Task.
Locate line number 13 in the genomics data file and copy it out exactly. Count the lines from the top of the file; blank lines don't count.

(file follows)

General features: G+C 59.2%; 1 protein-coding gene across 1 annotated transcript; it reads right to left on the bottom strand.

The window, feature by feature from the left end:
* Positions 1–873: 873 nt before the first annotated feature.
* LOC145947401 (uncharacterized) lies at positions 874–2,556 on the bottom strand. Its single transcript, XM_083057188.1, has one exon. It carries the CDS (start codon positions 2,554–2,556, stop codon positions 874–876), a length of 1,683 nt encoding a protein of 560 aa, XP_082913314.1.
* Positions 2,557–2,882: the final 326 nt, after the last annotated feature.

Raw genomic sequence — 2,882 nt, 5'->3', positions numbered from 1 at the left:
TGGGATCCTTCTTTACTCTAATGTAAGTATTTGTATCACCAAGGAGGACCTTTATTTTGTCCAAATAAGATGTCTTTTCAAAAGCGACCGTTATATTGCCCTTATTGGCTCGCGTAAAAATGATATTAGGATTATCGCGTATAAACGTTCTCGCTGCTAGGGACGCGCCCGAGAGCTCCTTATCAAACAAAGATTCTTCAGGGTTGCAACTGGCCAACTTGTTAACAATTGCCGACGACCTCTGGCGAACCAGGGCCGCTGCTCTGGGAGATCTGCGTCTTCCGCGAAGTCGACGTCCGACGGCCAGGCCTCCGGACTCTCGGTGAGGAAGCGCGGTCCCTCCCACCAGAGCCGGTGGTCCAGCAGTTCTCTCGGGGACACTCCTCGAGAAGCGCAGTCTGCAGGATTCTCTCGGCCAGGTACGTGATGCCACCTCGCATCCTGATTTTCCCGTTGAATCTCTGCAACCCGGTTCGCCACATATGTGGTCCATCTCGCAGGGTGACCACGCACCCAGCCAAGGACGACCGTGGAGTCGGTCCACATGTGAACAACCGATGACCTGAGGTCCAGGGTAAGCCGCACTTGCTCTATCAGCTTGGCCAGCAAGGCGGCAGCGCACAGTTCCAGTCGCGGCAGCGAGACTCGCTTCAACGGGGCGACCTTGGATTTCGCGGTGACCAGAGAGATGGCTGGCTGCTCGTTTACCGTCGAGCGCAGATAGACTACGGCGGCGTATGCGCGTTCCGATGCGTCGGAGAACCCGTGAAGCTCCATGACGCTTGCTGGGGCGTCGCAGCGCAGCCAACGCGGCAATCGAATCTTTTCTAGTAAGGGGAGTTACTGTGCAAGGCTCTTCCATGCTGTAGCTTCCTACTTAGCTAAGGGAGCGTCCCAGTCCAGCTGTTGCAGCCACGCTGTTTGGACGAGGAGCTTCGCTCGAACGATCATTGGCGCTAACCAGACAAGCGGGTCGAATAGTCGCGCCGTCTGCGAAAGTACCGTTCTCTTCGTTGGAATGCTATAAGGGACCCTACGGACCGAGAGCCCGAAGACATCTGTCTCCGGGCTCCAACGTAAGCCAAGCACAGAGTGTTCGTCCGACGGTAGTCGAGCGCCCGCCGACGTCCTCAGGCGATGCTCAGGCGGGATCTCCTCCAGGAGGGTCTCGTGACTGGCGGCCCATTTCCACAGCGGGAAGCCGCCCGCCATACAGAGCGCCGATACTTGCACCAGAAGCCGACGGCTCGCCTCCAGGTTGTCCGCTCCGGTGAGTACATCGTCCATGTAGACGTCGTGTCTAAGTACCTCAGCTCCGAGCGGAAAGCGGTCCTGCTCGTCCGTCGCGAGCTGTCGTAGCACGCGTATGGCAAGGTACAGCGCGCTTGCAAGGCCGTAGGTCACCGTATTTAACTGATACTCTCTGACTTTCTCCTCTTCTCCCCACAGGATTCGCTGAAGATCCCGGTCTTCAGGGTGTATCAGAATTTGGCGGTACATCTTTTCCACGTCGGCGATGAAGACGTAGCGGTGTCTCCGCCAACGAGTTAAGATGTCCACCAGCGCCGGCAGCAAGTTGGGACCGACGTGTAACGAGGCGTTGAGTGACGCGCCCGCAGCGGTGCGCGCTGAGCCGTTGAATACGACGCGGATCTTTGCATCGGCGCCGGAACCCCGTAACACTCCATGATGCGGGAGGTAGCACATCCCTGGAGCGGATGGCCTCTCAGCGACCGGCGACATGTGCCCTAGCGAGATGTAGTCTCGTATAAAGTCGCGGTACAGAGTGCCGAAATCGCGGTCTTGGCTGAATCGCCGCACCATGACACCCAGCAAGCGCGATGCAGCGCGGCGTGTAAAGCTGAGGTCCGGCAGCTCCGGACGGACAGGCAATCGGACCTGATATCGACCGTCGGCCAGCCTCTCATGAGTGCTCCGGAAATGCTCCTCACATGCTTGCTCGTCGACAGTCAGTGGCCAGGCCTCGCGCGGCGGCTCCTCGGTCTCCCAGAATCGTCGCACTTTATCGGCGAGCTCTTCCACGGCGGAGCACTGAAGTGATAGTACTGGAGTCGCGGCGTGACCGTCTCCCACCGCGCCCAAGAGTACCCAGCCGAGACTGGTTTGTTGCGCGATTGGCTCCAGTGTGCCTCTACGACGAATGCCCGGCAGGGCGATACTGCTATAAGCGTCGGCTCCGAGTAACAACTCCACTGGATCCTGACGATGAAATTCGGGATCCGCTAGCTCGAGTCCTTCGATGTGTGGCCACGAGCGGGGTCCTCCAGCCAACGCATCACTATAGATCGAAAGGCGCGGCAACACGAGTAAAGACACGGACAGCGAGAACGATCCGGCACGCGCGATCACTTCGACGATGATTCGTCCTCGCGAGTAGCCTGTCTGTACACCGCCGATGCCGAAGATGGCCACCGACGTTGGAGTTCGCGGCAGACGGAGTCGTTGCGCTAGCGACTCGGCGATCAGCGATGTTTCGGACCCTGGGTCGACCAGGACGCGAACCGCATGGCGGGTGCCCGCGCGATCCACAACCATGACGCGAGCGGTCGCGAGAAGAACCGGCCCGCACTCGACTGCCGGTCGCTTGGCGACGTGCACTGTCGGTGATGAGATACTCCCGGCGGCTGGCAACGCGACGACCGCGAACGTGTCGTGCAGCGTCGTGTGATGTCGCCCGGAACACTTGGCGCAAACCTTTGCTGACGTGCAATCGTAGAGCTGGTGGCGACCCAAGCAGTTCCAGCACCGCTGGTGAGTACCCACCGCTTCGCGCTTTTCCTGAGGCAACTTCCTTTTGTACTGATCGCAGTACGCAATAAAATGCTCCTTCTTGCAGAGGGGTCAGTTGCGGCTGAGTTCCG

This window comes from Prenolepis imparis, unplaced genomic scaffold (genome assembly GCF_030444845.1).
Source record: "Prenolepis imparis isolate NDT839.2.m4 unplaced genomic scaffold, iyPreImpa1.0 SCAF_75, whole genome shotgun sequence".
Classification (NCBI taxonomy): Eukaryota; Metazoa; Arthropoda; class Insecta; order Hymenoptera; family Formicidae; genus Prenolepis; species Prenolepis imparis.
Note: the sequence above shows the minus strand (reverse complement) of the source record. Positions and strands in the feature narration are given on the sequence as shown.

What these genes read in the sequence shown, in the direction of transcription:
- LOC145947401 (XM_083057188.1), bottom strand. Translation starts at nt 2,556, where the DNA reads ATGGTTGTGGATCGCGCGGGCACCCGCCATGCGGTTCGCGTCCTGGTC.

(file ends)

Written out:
- LOC145947401 (XM_083057188.1), bottom strand. Translation starts at nt 2,556, where the DNA reads ATGGTTGTGGATCGCGCGGGCACCCGCCATGCGGTTCGCGTCCTGGTC.